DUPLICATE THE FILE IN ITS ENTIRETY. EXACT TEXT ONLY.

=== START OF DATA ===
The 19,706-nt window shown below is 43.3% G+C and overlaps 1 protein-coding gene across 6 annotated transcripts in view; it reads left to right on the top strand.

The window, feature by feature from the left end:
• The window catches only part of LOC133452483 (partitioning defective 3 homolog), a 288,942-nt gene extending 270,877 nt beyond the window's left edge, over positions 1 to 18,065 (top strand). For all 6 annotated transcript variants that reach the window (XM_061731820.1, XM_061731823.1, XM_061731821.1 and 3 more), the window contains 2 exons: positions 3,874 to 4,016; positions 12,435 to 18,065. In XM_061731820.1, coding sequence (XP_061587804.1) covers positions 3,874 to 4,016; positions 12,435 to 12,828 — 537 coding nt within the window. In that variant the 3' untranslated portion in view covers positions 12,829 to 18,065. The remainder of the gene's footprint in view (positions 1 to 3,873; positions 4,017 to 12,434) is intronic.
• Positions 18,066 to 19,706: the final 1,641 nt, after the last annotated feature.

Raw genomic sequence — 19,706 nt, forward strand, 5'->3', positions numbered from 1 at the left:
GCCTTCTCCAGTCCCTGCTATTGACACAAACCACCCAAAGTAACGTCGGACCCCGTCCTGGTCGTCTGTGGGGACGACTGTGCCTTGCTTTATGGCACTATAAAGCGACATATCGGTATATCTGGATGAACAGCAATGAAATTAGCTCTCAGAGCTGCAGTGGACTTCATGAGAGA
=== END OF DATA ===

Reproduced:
The 19,706-nt window shown below is 43.3% G+C and overlaps 1 protein-coding gene across 6 annotated transcripts in view; it reads left to right on the top strand.

The window, feature by feature from the left end:
• The window catches only part of LOC133452483 (partitioning defective 3 homolog), a 288,942-nt gene extending 270,877 nt beyond the window's left edge, over positions 1 to 18,065 (top strand). For all 6 annotated transcript variants that reach the window (XM_061731820.1, XM_061731823.1, XM_061731821.1 and 3 more), the window contains 2 exons: positions 3,874 to 4,016; positions 12,435 to 18,065. In XM_061731820.1, coding sequence (XP_061587804.1) covers positions 3,874 to 4,016; positions 12,435 to 12,828 — 537 coding nt within the window. In that variant the 3' untranslated portion in view covers positions 12,829 to 18,065. The remainder of the gene's footprint in view (positions 1 to 3,873; positions 4,017 to 12,434) is intronic.
• Positions 18,066 to 19,706: the final 1,641 nt, after the last annotated feature.

Raw genomic sequence — 19,706 nt, forward strand, 5'->3', positions numbered from 1 at the left:
GCCTTCTCCAGTCCCTGCTATTGACACAAACCACCCAAAGTAACGTCGGACCCCGTCCTGGTCGTCTGTGGGGACGACTGTGCCTTGCTTTATGGCACTATAAAGCGACATATCGGTATATCTGGATGAACAGCAATGAAATTAGCTCTCAGAGCTGCAGTGGACTTCATGAGAGA